The concept of a "base price" was probably intended to be a way of clarification. Instead, as it has been interpreted in so many different ways, it now means different things to different people. Therefore, it really means nothing to most.

Here is where Selene Annapolis settles on it:

Most dealers try to quote the price of the boat, arrived in the US, and commissioned in a quality yard. And so do we.

This includes cleaning the boat upon arrival after a month aboard a cargo ship, detailed checklist inspection of every specification ordered, testing of every system ordered, sea trial with the owner aboard, and the completion of the paperwork to close the transaction.

The base price does not include freight and duty. These are so variable depending on seasonality, world economic conditions, port of entry, and the owners’ final price that it would be unfair and force a much higher price to include these, yet protect ourselves from risk of cost fluctuations beyond our control. As a rule of thumb these costs run around 8%-9% of the base price.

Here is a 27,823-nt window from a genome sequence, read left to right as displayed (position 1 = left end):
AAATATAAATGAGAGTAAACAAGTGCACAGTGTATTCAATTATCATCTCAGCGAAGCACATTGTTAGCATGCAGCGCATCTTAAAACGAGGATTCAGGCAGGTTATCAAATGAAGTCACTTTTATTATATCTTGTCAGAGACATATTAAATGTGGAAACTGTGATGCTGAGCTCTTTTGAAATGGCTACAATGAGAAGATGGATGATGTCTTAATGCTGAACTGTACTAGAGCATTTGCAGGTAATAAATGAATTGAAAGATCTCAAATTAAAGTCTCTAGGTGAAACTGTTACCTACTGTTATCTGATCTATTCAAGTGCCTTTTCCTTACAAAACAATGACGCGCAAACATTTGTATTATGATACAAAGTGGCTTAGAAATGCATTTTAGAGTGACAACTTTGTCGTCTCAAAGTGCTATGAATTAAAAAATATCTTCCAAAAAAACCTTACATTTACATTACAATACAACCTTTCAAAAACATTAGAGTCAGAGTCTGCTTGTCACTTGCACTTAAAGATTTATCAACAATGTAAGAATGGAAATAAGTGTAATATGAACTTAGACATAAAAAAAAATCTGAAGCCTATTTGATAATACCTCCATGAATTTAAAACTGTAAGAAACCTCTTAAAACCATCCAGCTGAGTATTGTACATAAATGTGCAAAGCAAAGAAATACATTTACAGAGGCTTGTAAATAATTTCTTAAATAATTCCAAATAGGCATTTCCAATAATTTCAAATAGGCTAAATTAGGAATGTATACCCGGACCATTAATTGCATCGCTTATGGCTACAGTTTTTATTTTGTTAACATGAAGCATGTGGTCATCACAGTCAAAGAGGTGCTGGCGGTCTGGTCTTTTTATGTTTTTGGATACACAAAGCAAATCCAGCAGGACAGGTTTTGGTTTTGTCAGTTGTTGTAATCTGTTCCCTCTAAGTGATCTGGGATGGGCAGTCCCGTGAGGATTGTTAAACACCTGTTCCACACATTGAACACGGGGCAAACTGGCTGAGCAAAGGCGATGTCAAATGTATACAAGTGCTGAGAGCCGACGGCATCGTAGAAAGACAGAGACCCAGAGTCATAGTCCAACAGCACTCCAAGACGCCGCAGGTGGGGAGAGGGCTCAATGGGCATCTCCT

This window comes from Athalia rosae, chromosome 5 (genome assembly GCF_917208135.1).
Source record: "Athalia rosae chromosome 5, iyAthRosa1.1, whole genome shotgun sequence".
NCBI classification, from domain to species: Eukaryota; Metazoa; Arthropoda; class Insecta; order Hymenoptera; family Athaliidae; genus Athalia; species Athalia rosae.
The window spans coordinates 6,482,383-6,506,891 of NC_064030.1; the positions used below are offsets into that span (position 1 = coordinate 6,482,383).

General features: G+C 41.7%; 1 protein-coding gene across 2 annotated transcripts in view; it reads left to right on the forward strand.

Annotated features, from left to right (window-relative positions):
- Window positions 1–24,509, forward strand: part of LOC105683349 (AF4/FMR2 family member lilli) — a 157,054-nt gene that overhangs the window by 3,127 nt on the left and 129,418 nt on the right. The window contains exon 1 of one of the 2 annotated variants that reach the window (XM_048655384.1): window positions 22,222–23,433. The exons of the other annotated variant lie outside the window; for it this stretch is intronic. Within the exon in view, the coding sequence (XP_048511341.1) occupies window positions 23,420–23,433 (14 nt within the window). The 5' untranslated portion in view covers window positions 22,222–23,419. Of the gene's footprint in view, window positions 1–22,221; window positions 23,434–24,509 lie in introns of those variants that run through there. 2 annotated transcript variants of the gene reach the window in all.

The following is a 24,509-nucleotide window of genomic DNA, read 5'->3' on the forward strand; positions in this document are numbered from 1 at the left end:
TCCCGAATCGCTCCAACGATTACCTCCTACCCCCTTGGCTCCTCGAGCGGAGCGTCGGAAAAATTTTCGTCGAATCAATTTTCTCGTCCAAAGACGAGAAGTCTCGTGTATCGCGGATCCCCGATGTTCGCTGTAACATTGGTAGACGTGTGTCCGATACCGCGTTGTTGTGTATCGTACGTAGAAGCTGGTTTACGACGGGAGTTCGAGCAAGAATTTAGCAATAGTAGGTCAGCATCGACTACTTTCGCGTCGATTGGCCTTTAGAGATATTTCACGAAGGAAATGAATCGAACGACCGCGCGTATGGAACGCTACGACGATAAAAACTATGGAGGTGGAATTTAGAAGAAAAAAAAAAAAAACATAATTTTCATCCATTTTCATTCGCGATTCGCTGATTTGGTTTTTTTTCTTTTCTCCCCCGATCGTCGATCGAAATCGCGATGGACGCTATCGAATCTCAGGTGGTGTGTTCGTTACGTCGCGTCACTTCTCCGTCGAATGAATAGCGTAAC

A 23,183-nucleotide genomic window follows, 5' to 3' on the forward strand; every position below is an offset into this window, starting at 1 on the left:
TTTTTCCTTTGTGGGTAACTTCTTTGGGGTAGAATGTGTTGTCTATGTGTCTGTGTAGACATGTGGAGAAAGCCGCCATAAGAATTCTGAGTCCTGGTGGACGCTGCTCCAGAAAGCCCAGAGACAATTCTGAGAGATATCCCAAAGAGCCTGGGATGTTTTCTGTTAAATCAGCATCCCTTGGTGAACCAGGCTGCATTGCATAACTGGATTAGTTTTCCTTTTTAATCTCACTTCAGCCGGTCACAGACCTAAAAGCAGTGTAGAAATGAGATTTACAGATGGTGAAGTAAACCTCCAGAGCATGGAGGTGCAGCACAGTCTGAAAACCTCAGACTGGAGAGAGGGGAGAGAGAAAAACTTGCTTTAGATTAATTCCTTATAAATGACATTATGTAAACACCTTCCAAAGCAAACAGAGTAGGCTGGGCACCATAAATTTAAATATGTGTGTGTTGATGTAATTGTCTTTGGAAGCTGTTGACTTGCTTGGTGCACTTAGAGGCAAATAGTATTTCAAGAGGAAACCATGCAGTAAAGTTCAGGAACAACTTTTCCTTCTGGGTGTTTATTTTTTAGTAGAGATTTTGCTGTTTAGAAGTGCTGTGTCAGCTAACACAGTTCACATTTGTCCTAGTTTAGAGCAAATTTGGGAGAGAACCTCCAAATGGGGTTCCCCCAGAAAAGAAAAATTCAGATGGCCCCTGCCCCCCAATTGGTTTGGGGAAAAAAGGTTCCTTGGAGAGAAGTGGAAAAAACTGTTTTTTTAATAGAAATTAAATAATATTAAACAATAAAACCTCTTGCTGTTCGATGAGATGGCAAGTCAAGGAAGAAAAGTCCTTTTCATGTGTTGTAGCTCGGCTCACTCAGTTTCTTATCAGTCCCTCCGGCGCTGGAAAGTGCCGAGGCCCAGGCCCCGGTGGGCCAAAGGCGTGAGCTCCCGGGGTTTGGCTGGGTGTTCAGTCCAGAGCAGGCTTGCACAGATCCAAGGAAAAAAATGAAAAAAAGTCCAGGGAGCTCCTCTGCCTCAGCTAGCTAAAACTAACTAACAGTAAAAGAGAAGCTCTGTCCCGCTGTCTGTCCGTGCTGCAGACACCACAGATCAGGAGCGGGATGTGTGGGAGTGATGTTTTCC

It does not include any options provided by the factory, the dealer, or the commissioning yard. And this is where it really gets to be a conundrum.

"Oh, you mean air conditioning is extra?" Yes it is, because if we included it as part of the base, and no one else does because they sell boats in cold climates, then we are bypassed before even having a conversation.

"Oh, you mean bow and/or stern thrusters are extra?" Sure. Lots of owners have years of experience in twin engine vessels, select twin configurations, and are competent and comfortable handling their yacht with the engines alone.

So it goes down the list. The real issue is, that by including a lot of options that even most owners wind up selecting, a first comparison (and you DO compare, don't you?) puts anyone who does not stick to the accepted "base price" concept at a disadvantage - even a rule-out - before even starting some dialog.

In your planning, you will find our base prices fair and competitive. But realistically, be prepared to add 10-15% to incorporate all those things you particularly want. Stabilizers? Biminis? Davits? Electronics? It should be your design. Yours will be different from all others, and that is the goal, isn't it?

You can build your own selene to get a fuller understanding of the budget that would begin to apply to the Selene you are thinking of, and get right past that "base price" conundrum.